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http://dx.doi.org/10.1007/s00484-016-1167-2DOI Listing
November 2016

The uses of infrared thermography to evaluate the effects of climatic variables in bull's reproduction.

Int J Biometeorol 2016 Jan 7;60(1):151-7. Epub 2015 Jun 7.

Department of Animal Science, Federal University of Rio Grande do Sul, 91540-000, Porto Alegre, RS, Brazil.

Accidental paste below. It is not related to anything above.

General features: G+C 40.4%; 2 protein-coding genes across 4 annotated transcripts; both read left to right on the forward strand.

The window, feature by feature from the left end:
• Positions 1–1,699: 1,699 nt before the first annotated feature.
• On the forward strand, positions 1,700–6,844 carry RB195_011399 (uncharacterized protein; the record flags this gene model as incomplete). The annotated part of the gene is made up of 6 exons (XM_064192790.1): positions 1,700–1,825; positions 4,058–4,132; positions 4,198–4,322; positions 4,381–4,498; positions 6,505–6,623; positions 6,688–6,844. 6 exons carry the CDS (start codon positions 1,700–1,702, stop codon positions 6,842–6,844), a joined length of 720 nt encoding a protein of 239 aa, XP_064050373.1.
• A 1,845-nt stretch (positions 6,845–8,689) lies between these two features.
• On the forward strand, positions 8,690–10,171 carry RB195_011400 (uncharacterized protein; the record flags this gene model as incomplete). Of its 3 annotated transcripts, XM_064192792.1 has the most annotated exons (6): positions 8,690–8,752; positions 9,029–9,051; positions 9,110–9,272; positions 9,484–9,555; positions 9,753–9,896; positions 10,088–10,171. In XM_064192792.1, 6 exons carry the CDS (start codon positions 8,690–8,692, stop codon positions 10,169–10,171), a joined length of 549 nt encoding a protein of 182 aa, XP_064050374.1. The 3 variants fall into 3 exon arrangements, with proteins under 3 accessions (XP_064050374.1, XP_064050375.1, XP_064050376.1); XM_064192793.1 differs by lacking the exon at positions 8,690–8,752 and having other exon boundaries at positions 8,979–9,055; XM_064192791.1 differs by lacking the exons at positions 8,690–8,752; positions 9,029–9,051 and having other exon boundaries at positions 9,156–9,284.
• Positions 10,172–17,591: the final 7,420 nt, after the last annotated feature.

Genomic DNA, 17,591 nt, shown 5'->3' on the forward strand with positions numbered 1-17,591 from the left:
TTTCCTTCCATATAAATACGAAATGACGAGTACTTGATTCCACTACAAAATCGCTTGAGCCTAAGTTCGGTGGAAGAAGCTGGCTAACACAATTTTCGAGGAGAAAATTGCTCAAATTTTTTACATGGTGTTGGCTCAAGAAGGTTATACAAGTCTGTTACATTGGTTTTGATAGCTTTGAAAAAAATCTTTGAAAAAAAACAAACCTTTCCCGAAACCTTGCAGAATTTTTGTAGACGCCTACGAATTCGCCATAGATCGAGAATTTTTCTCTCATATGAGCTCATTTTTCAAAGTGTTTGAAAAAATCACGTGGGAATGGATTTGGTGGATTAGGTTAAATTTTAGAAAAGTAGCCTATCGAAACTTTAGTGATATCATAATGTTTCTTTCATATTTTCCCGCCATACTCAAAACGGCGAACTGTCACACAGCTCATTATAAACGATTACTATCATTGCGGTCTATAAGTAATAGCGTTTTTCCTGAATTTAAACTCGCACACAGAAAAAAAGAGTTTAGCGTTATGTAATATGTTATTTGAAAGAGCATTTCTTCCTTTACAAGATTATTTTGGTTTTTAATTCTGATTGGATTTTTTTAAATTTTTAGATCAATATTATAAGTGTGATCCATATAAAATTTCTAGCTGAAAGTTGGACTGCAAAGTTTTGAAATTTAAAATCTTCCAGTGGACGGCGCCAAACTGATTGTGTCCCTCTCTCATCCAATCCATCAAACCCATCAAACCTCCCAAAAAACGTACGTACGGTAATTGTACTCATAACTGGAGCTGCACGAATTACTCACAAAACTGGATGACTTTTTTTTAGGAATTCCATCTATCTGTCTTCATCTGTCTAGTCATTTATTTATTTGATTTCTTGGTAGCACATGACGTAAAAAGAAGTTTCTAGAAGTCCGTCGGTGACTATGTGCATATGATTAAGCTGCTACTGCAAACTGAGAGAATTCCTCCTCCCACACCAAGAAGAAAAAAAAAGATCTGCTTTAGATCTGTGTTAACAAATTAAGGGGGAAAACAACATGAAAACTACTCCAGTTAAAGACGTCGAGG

The objective of this study was to evaluate the seasonal effects of the environment on sperm quality in subtropical region determined by temperature and humidity index (THI). We used 20 Brangus bulls (5/8 Angus × 3/8 Nellore) aged approximately 24 months at the beginning of the study. Semen evaluations were performed twice per season during 1 year. Climate THI data were collected from an automatic weather station from the National Institute of Meteorology. Infrared thermography images were used to determine the temperature of the proximal and distal poles of the testis to assess the testicular temperature gradient (TG). The seasonal effects on seminal and climatic variables were analyzed with ANOVA using MIXED procedure of SAS. Sperm motility in spring (60.1%), summer (57.6%), and autumn (64.5%) showed difference compared to winter (73.0%; P < 0.01). TG was negatively correlated with THI at 18 days (spermiogenesis) (-0.76; P < 0.05) and at 12 days (epididymal transit) (-0.85; P < 0.01). Ocular temperature (OcT) had a positive correlation with THI at 18 days (0.78; P < 0.05) and at 12 days (0.84; P < 0.01). Motility showed a negative correlation with THI only at 18 days (-0.79; P < 0.05). During spermiogenesis, the TG had higher negative correlation compared to OcT (-0.97; P < 0.01) and rectal temperature (-0.72; P < 0.05). Spermatozoa with distal midpiece reflex were correlated with THI during transit epididymis (0.72; P < 0.05). Seminal parameters are not affected when THI reaches 93.0 (spermiogenesis) and 88.0 (epididymal transit). We concluded that infrared thermography can be adopted as an indirect method in order to assess the effect of environmental changes in TG and OcT of Brangus bulls.